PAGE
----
I have always found it depressing to listen to the kind of people who, whenever you meet them, will always for sure tell you the story of their conversion many years ago. They tell you that story every time. I have known people do exactly the same thing with revival. There is always something about an initial experience that is remarkable and outstanding. And a time of revival is so amazing and wonderful that it is not surprising that people go on talking about it. But, if they give the impression that they have had nothing since that wonderful experience, that ever after they have been walking through a wilderness, and travelling through a desert, then it is absolutely wrong. Their idea of the Christian life is of a dramatic experience, perhaps at the outset, after which they just trudge along, living on the strength of that and partly keeping their eye turned backwards as they go forward.
It is not a true Gospel that gives us the impression that the Christian life is easy, and that there are no problems to be faced. That is not the New Testament teaching. The New Testament is most alarming at first, indeed terrifying, as it shows us the problems by which we are confronted. But follow it-go on! It does not stop halfway, it goes on to this addition, this second half; and here it shows us the way in which, though that is the truth concerning the battle, we can be enabled to wage it, and not only to wage it, but to triumph in it. It shows us that we are meant to be "more than conquerors."
Many people think that the mark of an authentic Christian is doctrinal purity; if a person's beliefs are biblical and doctrinally orthodox, then he is a Christian. People who equate orthodoxy with authenticity find it hard to even consider the possibility that, despite the correctness of all their doctrinal positions, they may have missed the deepest reality of the authentic Christian life.
We must never forget that true Christianity is more than teaching - it is a way of life. In fact, it is life itself. "He who has the Son has life," remember? When we talk about life, we are talking about something that is far more than mere morality, far more than doctrinal accuracy.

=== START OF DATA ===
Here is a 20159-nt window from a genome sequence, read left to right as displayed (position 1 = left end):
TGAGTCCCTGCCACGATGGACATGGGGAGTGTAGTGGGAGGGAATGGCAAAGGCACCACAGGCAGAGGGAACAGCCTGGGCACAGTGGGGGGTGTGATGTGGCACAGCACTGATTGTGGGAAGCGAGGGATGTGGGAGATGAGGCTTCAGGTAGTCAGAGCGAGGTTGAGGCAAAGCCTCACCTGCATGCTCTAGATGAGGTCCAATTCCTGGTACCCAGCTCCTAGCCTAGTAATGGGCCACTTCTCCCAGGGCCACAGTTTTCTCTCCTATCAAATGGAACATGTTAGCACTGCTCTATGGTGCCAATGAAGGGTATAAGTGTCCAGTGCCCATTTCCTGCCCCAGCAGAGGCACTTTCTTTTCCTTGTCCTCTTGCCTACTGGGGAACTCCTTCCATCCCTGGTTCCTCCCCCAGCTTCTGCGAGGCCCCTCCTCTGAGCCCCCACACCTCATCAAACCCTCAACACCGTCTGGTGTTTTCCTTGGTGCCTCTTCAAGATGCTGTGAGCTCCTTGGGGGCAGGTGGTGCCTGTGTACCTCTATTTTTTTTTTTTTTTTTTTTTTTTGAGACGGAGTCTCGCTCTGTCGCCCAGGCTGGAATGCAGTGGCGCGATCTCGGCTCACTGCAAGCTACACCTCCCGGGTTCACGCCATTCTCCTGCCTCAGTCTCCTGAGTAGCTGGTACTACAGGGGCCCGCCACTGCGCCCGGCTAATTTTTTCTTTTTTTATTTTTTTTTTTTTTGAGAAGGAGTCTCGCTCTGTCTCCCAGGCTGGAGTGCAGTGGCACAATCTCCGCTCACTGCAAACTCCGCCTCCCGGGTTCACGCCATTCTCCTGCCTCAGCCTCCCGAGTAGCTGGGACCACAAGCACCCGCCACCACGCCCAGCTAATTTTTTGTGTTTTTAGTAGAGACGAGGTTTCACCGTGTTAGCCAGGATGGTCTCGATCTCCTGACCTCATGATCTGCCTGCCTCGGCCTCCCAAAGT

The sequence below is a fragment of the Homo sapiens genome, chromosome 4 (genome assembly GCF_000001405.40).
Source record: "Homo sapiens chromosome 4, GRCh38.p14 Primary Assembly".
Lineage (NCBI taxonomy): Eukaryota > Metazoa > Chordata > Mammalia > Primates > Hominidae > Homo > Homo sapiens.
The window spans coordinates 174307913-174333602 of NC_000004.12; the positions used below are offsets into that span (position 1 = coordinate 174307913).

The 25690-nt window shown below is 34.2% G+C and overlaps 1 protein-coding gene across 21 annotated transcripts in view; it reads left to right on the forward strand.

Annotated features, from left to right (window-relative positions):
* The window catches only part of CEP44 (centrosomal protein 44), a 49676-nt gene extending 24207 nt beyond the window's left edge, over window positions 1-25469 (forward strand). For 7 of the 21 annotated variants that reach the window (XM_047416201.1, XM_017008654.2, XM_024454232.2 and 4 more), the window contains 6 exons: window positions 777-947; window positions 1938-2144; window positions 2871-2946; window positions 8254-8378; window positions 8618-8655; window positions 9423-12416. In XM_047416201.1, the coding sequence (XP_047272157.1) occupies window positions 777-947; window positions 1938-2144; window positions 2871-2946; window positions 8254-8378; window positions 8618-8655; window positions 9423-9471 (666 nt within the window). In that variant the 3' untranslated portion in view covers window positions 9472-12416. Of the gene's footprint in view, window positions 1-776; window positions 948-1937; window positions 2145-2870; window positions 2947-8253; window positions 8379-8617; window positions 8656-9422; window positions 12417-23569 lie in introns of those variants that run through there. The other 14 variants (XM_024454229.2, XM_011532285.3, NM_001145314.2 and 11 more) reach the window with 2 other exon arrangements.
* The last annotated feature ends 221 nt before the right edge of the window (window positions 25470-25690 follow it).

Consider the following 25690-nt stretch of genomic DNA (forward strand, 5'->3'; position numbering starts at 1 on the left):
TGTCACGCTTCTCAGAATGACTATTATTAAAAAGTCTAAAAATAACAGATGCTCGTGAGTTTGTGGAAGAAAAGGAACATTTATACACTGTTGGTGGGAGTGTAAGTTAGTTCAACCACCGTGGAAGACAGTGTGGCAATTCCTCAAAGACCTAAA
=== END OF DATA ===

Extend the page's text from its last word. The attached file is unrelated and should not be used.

Many there are who, while they bear the name of Christians, are totally unacquainted with the power of their divine religion. But for their crimes the Gospel is in no wise answerable. Christianity is with them a geographical, not a descriptive, appellation.
A century or so since, they spoke of sharing our Lord with the heathen, and the world rocked with laughter at so crazy a scheme, with the Church joining loudly in the merriment. Yet today, who laughs now? We ought to be the gladdest and the most exultant people in the world; for we have found the key to our difficulties, and it turns; have come on a solution of life's problems, and it works.
Christianity may produce agitation, anger, tumult as at Ephesus; but the diffusion of the pure gospel of Christ, and the establishment of the institutions of honesty and virtue, at whatever cost, is a blessing to mankind.
Christianity fuels everything I write. Being a Christian means that I am called upon to do battle against lies, injustice, cruelty, hypocrisy--you know, all the virtues in the church of liberalism. As St. Paul said, if Christ is not risen from the dead, then eat drink and be merry, for tomorrow we die.
[Christianity today] is about everything except truth. And yet this truth, personally embodied in Christ, gives us a place to stand in order to deal with the complexities of life, such as broken relations, teenage rebellion, and job insecurities.